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Seborrheic Keratoses - Symptoms and Treatment

Seborrheic keratoses are raised growths on the skin. There may be just one or clusters of dozens. Seborrheic keratoses are non-cancerous growths of the outer layer of skin. A main feature of seborrheic keratoses is their waxy, “pasted-on” or “stuck-on” appearance. They may be oval spots a fraction of an inch across, or form long Christmas tree like patterns on the torso inches long. Seborrheic keratosis is one of the most common types of noncancerous (benign) skin growths in older adults. The growth has a waxy, scaly, slightly elevated appearance. Occasionally, it appears singly, but multiple growths are more common. A seborrheic keratosis usually appears as a brown, black or pale growth on the face, chest, shoulders and back. Typically, seborrheic keratoses don't become cancerous, but they can look like skin cancer. Seborrheic keratoses have a variety of clinical appearances, and they develop from the proliferation of epidermal cells. Seborrheic keratoses are the most common benign tumor in older individuals. The growths resemble flattened or raised warts , but have no viral origins and may exhibit a variety of colors, from pink or yellow through brown and black. A seborrheic keratosis is a benign skin growth that is very common among people over 40 years of age. Usually confused with warts, seborrheic keratoses are non-cancerous growths of the outer layer of the skin. The growths are usually brown, but can vary in color from light tan all the way to black and vary in size as well.

A seborrheic keratosis is a benign growth on skin that is similar in appearance to a wart. Benign lesions that don't ever turn into cancer, seborrheic keratoses, or Seb K's for short, can look dangerous. Also irreverently called barnacles, they come in all different shapes and sizes from large black growths to barely noticeable raised areas. The telltale feature of seborrheic keratoses is that they look like they have been pasted on the skin or just stuck on it. Almost everybody eventually develops at least a few seborrheic keratoses since they tend to become more common and more numerous with age. They may look like a dab of warm brown candle wax that dropped on the skin. They come in different sizes, anywhere from a fraction of an inch to an inch (2.5 cm) in diameter. Although these growths can appear anywhere, they most often appear on the torso and the temples. Seborrheic keratosis is the most common benign skin lesion in the geriatric population and presents with a variety of clinical and histopathologic appearances. The possibility of melanoma should be considered in the differential diagnosis for such lesions. The resulting differential diagnosis is broadened further by the simultaneous occurrence of seborrheic keratosis and a second overlapping benign, in situ or malignant lesion. The look is often compared to brown candle wax that was dropped onto the skin. The consistent feature of seborrheic keratoses is their waxy, pasted-on or stuck-on look. Seborrheic keratoses exhibit histologic evidence of proliferation. A moderate increase is observed in the rates of apoptosis in all varieties of seborrheic keratoses compared to normal skin.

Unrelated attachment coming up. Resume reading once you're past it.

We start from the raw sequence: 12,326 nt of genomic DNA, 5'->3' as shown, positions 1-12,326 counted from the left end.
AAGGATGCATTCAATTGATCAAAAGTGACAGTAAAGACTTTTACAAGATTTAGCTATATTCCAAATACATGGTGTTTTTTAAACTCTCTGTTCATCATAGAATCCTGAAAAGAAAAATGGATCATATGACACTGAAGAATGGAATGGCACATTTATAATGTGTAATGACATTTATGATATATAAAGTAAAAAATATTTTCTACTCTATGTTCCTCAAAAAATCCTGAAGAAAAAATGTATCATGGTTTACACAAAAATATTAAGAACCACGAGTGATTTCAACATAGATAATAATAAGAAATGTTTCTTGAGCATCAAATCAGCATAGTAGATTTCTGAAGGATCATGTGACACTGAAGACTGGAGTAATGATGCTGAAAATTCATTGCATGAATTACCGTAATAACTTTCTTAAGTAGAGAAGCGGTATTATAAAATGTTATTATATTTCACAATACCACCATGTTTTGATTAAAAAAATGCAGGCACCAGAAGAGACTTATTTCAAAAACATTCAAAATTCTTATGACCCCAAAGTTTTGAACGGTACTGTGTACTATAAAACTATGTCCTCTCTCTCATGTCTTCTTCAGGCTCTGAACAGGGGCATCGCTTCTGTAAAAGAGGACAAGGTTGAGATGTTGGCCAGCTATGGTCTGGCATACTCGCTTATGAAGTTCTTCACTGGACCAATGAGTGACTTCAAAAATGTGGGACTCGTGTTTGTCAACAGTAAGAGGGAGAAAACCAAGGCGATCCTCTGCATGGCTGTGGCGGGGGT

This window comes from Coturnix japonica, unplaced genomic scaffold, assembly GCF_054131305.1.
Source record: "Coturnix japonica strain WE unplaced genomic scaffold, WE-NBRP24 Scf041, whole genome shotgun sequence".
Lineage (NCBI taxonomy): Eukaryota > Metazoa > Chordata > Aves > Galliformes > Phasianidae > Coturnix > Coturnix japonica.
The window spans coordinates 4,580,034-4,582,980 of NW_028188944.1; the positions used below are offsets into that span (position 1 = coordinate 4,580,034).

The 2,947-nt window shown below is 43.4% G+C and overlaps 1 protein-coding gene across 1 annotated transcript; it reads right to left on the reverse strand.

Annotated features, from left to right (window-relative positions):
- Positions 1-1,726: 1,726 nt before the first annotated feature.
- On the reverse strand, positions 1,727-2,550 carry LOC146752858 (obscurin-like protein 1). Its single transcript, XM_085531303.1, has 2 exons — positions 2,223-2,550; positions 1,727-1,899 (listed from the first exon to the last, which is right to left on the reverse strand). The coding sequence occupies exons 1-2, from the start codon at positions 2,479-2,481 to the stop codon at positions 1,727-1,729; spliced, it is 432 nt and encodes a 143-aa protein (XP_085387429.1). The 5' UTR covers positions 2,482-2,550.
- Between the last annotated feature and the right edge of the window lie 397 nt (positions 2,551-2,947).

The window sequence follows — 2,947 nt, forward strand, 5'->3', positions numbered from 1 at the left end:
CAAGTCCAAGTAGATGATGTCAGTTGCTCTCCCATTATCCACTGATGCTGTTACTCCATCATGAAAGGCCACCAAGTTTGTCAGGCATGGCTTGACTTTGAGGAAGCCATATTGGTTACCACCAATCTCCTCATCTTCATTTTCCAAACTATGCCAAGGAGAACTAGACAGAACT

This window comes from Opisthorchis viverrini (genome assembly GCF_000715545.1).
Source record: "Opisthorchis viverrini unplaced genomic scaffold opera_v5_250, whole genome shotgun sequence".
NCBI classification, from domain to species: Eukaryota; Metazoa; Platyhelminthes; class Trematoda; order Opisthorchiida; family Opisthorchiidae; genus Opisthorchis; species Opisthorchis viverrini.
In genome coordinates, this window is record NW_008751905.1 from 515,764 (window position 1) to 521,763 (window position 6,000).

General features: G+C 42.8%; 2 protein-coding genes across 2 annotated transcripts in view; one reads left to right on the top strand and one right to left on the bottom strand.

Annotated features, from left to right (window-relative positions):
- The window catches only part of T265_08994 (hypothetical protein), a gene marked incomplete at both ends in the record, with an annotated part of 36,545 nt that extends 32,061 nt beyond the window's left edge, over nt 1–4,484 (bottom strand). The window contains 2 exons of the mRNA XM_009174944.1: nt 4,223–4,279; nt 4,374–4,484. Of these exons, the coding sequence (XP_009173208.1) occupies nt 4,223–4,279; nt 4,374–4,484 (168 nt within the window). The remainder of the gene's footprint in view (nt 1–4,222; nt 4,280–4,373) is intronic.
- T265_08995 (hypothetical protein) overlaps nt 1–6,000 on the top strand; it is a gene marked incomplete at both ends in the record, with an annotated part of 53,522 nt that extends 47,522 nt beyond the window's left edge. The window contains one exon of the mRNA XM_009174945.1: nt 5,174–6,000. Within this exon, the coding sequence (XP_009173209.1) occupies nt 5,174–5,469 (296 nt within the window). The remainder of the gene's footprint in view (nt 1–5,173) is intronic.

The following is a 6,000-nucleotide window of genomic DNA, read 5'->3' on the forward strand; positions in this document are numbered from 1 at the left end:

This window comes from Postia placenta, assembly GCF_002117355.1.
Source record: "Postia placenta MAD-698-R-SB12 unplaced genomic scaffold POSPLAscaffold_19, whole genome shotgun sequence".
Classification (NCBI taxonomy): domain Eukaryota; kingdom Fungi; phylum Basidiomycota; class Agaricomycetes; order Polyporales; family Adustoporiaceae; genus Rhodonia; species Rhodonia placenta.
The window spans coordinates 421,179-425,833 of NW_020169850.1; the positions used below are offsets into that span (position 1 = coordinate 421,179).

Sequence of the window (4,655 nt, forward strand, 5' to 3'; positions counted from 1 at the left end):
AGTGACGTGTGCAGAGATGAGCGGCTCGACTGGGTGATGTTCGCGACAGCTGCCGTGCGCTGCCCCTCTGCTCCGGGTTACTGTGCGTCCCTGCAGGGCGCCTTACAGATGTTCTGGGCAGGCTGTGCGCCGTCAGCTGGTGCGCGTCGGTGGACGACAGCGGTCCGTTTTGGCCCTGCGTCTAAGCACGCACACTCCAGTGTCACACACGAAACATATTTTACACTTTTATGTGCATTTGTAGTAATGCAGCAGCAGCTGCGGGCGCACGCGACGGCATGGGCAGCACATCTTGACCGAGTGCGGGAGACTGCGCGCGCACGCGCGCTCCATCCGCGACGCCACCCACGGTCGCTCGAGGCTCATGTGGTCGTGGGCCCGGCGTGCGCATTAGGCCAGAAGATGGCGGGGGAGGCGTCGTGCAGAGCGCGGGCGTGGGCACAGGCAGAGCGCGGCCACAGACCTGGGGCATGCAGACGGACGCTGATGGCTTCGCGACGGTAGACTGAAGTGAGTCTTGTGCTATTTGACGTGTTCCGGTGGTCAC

Causes of Seborrheic Keratoses

Common Causes of Seborrheic Keratoses :

  • Sun-exposed.
  • Non sun-exposed areas.
  • Ultra Violet Radiations.
  • During pregnancy.

Symptoms of Seborrheic Keratoses

Some common Symptoms of Seborrheic Keratoses :

  • May be itchy.
  • Are elevated off the skin surface.
  • Can be single or multiple growths.
  • May have a rough or wart-like texture.
  • Usually have a round or oval shape.
  • Are typically yellow, tan, brown, or black.
  • May have a pasted look, as if a blob of dirt or clay is stuck on the skin.

Treatment of Seborrheic Keratoses

Some common Treatment of Seborrheic Keratoses :

  • Ketoconazole po 200 mg QD for 7 to 14 days.
  • Ketoconazole cream may be applied topically once or twice daily .
  • Avoidance of tinctures (alcoholic solutions), hair tonics, greasy ointments or soap.
  • Low potency glucocorticoid creams may be applied topically once or twice daily .
  • It is another effective method used for the treatment of barnacles of aging. The growth is first numbed, then burned using an electric current, and scraped off.
  • There is no need to treat seborrheic keratoses. The only reason to treat them is because they are ugly or getting caught on your clothing.
  • Seborrheic keratoses can be frozen with liquid nitrogen , cut, or burned off with an electric needle. Your doctor will suggest the method that he thinks will best remove your lesion .








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